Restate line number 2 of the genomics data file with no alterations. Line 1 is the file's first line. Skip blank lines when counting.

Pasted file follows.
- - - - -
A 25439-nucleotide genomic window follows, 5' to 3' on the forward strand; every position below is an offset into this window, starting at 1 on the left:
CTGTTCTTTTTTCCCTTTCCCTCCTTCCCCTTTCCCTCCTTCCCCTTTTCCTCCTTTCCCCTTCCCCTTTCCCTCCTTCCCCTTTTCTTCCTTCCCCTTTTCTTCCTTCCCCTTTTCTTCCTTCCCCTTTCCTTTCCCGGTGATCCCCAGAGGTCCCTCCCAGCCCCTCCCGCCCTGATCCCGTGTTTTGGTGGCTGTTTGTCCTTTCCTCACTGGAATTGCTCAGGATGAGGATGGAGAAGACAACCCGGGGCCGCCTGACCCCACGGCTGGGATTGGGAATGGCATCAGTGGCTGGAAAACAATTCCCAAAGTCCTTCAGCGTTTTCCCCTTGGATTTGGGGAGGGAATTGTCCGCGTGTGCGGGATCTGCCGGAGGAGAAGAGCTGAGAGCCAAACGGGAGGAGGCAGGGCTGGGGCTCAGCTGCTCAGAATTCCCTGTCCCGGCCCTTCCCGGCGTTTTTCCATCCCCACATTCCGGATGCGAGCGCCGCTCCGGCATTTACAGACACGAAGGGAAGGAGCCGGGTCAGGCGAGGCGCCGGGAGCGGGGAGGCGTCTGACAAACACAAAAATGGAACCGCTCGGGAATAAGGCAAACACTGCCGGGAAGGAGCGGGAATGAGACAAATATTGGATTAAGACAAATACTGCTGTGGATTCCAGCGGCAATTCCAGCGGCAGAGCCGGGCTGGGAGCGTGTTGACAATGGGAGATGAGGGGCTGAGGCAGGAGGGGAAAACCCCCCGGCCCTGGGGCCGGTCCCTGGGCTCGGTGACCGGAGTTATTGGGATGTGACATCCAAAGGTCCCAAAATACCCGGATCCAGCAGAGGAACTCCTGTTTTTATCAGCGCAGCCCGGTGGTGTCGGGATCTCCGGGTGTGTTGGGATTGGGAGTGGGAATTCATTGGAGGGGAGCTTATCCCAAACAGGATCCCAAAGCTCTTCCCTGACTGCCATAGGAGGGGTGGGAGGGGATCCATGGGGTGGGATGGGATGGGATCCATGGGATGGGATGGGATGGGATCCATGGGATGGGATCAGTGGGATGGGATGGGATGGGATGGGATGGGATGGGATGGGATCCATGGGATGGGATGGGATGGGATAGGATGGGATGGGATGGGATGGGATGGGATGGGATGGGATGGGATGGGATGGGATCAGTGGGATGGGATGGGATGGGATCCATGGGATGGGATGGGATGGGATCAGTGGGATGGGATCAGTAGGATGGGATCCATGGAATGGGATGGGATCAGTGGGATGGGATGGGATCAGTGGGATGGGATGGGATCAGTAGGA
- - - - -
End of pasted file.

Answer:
CTGTTCTTTTTTCCCTTTCCCTCCTTCCCCTTTCCCTCCTTCCCCTTTTCCTCCTTTCCCCTTCCCCTTTCCCTCCTTCCCCTTTTCTTCCTTCCCCTTTTCTTCCTTCCCCTTTTCTTCCTTCCCCTTTCCTTTCCCGGTGATCCCCAGAGGTCCCTCCCAGCCCCTCCCGCCCTGATCCCGTGTTTTGGTGGCTGTTTGTCCTTTCCTCACTGGAATTGCTCAGGATGAGGATGGAGAAGACAACCCGGGGCCGCCTGACCCCACGGCTGGGATTGGGAATGGCATCAGTGGCTGGAAAACAATTCCCAAAGTCCTTCAGCGTTTTCCCCTTGGATTTGGGGAGGGAATTGTCCGCGTGTGCGGGATCTGCCGGAGGAGAAGAGCTGAGAGCCAAACGGGAGGAGGCAGGGCTGGGGCTCAGCTGCTCAGAATTCCCTGTCCCGGCCCTTCCCGGCGTTTTTCCATCCCCACATTCCGGATGCGAGCGCCGCTCCGGCATTTACAGACACGAAGGGAAGGAGCCGGGTCAGGCGAGGCGCCGGGAGCGGGGAGGCGTCTGACAAACACAAAAATGGAACCGCTCGGGAATAAGGCAAACACTGCCGGGAAGGAGCGGGAATGAGACAAATATTGGATTAAGACAAATACTGCTGTGGATTCCAGCGGCAATTCCAGCGGCAGAGCCGGGCTGGGAGCGTGTTGACAATGGGAGATGAGGGGCTGAGGCAGGAGGGGAAAACCCCCCGGCCCTGGGGCCGGTCCCTGGGCTCGGTGACCGGAGTTATTGGGATGTGACATCCAAAGGTCCCAAAATACCCGGATCCAGCAGAGGAACTCCTGTTTTTATCAGCGCAGCCCGGTGGTGTCGGGATCTCCGGGTGTGTTGGGATTGGGAGTGGGAATTCATTGGAGGGGAGCTTATCCCAAACAGGATCCCAAAGCTCTTCCCTGACTGCCATAGGAGGGGTGGGAGGGGATCCATGGGGTGGGATGGGATGGGATCCATGGGATGGGATGGGATGGGATCCATGGGATGGGATCAGTGGGATGGGATGGGATGGGATGGGATGGGATGGGATGGGATCCATGGGATGGGATGGGATGGGATAGGATGGGATGGGATGGGATGGGATGGGATGGGATGGGATGGGATGGGATGGGATCAGTGGGATGGGATGGGATGGGATCCATGGGATGGGATGGGATGGGATCAGTGGGATGGGATCAGTAGGATGGGATCCATGGAATGGGATGGGATCAGTGGGATGGGATGGGATCAGTGGGATGGGATGGGATCAGTAGGA